The Last Wave in Dubai

Chris Hunt

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As a country comprised mostly of desert, Dubai may not be the first in line to be labelled as a surfers paradise. But with a large expat population, Dubai has developed a surprisingly strong surfing community, who rely on the small wind swells that make their way through the Arabian Gulf. But, due to constant overdevelopment, Dubai's surfing options have been narrowed down to one beach. A beach currently under threat of becoming dry docked.

As a result of the newly proposed Jumeirah Beach Hotel, marina extension, Sunset Beach is under threat of being blocked from Gulf swells. The project, proposed by the large hotel group would privatise half of the beach and block the swell from the north west, Dubai's prominent swell direction.

15 years ago you couldn't even buy a board in Dubai, nowadays, even the smallest days at Sunset Beach can see 30-100 surfers in the waterArtificial waves brought the attention of the surfing media to Dubai, but ironically, it's the same company that built the Wadi Wave Pool and the flowrider who are behind the developments at Sunset Beach. The marina extension will ultimately be the end if surfing in the city, displacing a growing and strong community of surfers and depriving them of their favourite past time.The Jumeriah Beach Hotel made the following statement.

"The plans for the marina are still in development and we are not in a position to give an update as yet."

The proposed extension at Sunset Beach

The proposed extension at Sunset Beach

Surfing has rapidly gained interest in Dubai, with a number of surf schools popping up in the last 5 years and an annual event taking place on Sunset Beach. Shops have started stocking boards and dedicated surf shops have popped up around the city.

"15 years ago you couldn't even buy a board in Dubai, nowadays, even the smallest days at Sunset Beach can see 30-100 surfers in the water. But the future of surfing in the city is threatened by this large project," explains Dubai resident Owen Sparkes. Due to be completed in 2018, the marina will privatise half of Sunset Beach and block off swell to the beach altogether.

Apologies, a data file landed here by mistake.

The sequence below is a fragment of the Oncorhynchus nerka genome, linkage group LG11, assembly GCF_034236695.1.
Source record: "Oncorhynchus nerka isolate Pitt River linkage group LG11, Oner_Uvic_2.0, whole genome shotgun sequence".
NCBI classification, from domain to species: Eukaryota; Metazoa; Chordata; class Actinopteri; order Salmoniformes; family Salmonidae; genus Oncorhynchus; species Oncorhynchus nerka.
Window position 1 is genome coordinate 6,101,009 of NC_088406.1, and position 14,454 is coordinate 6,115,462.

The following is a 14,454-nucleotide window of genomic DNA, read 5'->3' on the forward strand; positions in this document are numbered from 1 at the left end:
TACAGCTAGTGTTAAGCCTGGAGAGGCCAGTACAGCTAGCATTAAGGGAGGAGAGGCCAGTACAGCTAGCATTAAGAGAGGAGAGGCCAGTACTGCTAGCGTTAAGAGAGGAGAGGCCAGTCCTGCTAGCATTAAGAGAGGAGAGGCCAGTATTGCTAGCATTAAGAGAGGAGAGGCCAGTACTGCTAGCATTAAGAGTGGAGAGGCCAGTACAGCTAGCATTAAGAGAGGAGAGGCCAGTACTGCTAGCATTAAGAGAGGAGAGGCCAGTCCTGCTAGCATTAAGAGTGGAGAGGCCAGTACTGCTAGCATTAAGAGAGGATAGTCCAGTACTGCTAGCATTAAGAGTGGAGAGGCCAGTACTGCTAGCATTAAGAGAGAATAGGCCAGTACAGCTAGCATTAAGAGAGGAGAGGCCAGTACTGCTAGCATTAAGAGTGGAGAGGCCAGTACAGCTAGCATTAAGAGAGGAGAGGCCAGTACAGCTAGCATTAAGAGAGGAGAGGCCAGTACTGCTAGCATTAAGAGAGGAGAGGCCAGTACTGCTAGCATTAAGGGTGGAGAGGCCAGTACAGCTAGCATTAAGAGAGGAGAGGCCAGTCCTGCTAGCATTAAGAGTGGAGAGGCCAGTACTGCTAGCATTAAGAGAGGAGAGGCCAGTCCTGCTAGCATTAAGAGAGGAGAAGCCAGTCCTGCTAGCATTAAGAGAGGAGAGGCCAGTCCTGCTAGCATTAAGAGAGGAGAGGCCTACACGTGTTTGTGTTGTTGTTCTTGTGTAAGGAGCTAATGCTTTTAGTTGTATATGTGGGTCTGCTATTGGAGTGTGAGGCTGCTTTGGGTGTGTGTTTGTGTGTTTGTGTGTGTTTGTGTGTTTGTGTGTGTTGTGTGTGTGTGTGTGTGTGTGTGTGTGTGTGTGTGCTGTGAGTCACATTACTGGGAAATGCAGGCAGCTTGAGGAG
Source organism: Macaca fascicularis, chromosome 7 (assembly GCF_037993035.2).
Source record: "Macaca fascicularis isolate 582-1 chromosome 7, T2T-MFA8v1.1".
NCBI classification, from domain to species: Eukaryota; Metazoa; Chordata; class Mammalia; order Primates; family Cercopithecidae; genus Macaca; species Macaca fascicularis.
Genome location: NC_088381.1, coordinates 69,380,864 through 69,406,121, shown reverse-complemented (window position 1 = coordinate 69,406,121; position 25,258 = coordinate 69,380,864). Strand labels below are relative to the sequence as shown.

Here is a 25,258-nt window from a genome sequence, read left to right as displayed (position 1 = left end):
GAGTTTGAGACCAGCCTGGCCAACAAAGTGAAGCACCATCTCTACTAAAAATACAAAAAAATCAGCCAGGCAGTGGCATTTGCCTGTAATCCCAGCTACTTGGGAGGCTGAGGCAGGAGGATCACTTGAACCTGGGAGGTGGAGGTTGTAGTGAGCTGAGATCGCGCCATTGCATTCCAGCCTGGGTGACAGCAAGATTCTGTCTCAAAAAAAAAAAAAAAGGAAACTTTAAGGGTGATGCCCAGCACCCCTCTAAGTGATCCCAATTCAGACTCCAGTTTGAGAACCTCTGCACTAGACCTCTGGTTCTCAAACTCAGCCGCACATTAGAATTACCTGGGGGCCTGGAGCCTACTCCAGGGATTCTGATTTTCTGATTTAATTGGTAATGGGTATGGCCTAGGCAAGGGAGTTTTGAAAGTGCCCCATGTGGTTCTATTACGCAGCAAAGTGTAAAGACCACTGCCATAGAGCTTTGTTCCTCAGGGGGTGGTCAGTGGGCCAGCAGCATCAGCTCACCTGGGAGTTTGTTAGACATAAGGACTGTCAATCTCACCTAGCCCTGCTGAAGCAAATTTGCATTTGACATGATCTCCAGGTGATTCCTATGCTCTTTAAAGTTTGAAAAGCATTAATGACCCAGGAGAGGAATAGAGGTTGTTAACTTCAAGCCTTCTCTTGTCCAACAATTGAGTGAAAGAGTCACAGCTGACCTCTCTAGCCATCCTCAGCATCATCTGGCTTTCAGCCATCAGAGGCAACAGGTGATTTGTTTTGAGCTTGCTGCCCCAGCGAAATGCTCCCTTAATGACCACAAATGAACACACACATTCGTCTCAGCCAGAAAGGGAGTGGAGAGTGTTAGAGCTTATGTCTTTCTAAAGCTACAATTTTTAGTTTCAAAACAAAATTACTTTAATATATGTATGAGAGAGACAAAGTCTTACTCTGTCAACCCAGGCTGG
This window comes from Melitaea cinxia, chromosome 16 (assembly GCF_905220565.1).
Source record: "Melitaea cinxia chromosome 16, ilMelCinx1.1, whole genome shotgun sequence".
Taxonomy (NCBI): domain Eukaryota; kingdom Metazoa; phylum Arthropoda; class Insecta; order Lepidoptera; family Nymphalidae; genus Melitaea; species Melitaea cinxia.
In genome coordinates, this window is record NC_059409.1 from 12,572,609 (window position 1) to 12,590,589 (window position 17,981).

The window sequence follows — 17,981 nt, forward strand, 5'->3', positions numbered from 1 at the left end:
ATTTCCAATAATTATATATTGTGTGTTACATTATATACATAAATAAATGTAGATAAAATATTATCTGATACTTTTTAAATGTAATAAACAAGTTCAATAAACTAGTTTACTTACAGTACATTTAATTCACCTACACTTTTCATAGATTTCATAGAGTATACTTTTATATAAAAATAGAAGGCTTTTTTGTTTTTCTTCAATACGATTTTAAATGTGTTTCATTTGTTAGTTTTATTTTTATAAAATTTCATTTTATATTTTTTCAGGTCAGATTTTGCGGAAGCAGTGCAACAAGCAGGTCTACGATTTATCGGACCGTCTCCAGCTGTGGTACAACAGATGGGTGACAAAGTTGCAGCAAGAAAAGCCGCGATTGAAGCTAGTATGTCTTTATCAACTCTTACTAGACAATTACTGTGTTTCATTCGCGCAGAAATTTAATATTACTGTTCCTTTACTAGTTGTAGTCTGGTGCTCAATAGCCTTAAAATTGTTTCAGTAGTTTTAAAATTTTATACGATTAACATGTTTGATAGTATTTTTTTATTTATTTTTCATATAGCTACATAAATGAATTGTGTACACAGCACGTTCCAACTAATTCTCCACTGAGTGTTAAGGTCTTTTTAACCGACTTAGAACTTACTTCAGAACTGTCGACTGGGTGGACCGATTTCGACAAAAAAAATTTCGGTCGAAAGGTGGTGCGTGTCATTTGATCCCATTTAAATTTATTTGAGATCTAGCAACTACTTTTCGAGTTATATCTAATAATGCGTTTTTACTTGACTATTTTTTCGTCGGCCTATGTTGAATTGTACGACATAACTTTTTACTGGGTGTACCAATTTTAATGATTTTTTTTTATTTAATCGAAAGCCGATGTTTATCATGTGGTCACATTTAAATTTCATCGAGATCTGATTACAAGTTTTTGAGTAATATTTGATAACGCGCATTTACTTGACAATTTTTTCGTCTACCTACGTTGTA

Like thousands of other residents, foreign and local here, I surf, my friends surf and my 3 children are learning to surf. It's fun, healthy and available to everyone. Every other surf beach has seen it's surf flattened. Don't let the same happen to the last remaining one"Like thousands of other residents, foreign and local here, I surf, my friends surf and my 3 children are learning to surf. It's fun, healthy and available to everyone. Every other surf beach has seen it's surf flattened. Don't let the same happen to the last remaining one," said Dubai surfer, Andrew Cumming.

Once upon a time, you could surf almost any of the public beaches along Dubai's coastline, but with the rapid urban developments and offshore construction, one by one surf spots have disappeared over the last ten years.

Developments of Palm island and World Island consigned Dubai's popular surf spots of Wollongong, Mamzar park and DOSC history in the mid 2000s, leaving only Jumeirah Beach Residence (JBR) and Sunset Beach for the growing surf community in Dubai. The resultant dangerous overcrowding of Sunset Beach and inevitable collisions between surfers and swimmers led the government to ban surfing on the beach for a small period of time. A situation compounded in early 2014 by the construction of an offshore island just off the beach at Jumeirah Beach, making Sunset Beach the only spot to surf in Dubai.

Previously a petition to stop development on Sunset Beach was successful when the ruler of Dubai, Sheikh Mohammed saw how many people would be affected. A feat which requires repetition.

To sign the petition and get more information, click HERE.


Chris Hunt

Content manager at magicseaweed